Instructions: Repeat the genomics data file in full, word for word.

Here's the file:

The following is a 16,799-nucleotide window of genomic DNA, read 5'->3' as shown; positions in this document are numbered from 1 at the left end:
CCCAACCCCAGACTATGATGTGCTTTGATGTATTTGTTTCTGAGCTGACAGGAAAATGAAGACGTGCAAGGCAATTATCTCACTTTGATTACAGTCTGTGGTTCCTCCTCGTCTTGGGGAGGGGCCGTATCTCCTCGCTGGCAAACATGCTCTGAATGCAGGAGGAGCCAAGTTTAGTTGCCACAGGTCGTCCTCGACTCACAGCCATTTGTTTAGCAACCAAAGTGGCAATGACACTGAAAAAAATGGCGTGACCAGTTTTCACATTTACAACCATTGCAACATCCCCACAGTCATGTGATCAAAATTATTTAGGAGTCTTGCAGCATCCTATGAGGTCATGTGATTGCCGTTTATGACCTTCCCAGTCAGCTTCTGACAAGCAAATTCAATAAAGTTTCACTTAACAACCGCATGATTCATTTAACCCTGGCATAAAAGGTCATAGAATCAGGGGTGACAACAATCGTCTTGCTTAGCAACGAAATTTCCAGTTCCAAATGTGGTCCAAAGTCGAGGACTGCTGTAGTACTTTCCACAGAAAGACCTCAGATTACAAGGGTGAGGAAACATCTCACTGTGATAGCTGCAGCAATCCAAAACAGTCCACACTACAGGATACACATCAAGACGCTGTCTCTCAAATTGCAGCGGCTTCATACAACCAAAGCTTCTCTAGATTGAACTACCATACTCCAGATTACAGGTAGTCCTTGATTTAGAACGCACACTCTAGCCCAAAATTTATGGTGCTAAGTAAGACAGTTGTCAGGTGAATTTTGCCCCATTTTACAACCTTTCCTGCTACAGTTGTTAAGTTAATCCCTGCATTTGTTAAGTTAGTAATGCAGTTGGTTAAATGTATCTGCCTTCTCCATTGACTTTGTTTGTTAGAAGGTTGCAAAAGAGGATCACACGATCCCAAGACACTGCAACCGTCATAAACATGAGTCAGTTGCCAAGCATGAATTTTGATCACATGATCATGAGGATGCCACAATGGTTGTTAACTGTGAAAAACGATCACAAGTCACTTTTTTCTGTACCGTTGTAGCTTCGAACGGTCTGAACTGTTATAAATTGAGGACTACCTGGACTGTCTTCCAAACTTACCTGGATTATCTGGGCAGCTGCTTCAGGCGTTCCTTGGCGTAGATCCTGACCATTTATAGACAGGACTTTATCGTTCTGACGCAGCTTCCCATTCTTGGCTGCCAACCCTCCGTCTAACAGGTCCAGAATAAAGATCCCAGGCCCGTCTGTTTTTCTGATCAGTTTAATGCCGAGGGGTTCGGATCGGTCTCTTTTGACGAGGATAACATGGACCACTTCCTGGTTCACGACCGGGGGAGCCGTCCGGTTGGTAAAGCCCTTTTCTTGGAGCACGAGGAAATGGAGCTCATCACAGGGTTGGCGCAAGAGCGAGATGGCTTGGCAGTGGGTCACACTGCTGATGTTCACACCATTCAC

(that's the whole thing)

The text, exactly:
The following is a 16,799-nucleotide window of genomic DNA, read 5'->3' as shown; positions in this document are numbered from 1 at the left end:
CCCAACCCCAGACTATGATGTGCTTTGATGTATTTGTTTCTGAGCTGACAGGAAAATGAAGACGTGCAAGGCAATTATCTCACTTTGATTACAGTCTGTGGTTCCTCCTCGTCTTGGGGAGGGGCCGTATCTCCTCGCTGGCAAACATGCTCTGAATGCAGGAGGAGCCAAGTTTAGTTGCCACAGGTCGTCCTCGACTCACAGCCATTTGTTTAGCAACCAAAGTGGCAATGACACTGAAAAAAATGGCGTGACCAGTTTTCACATTTACAACCATTGCAACATCCCCACAGTCATGTGATCAAAATTATTTAGGAGTCTTGCAGCATCCTATGAGGTCATGTGATTGCCGTTTATGACCTTCCCAGTCAGCTTCTGACAAGCAAATTCAATAAAGTTTCACTTAACAACCGCATGATTCATTTAACCCTGGCATAAAAGGTCATAGAATCAGGGGTGACAACAATCGTCTTGCTTAGCAACGAAATTTCCAGTTCCAAATGTGGTCCAAAGTCGAGGACTGCTGTAGTACTTTCCACAGAAAGACCTCAGATTACAAGGGTGAGGAAACATCTCACTGTGATAGCTGCAGCAATCCAAAACAGTCCACACTACAGGATACACATCAAGACGCTGTCTCTCAAATTGCAGCGGCTTCATACAACCAAAGCTTCTCTAGATTGAACTACCATACTCCAGATTACAGGTAGTCCTTGATTTAGAACGCACACTCTAGCCCAAAATTTATGGTGCTAAGTAAGACAGTTGTCAGGTGAATTTTGCCCCATTTTACAACCTTTCCTGCTACAGTTGTTAAGTTAATCCCTGCATTTGTTAAGTTAGTAATGCAGTTGGTTAAATGTATCTGCCTTCTCCATTGACTTTGTTTGTTAGAAGGTTGCAAAAGAGGATCACACGATCCCAAGACACTGCAACCGTCATAAACATGAGTCAGTTGCCAAGCATGAATTTTGATCACATGATCATGAGGATGCCACAATGGTTGTTAACTGTGAAAAACGATCACAAGTCACTTTTTTCTGTACCGTTGTAGCTTCGAACGGTCTGAACTGTTATAAATTGAGGACTACCTGGACTGTCTTCCAAACTTACCTGGATTATCTGGGCAGCTGCTTCAGGCGTTCCTTGGCGTAGATCCTGACCATTTATAGACAGGACTTTATCGTTCTGACGCAGCTTCCCATTCTTGGCTGCCAACCCTCCGTCTAACAGGTCCAGAATAAAGATCCCAGGCCCGTCTGTTTTTCTGATCAGTTTAATGCCGAGGGGTTCGGATCGGTCTCTTTTGACGAGGATAACATGGACCACTTCCTGGTTCACGACCGGGGGAGCCGTCCGGTTGGTAAAGCCCTTTTCTTGGAGCACGAGGAAATGGAGCTCATCACAGGGTTGGCGCAAGAGCGAGATGGCTTGGCAGTGGGTCACACTGCTGATGTTCACACCATTCAC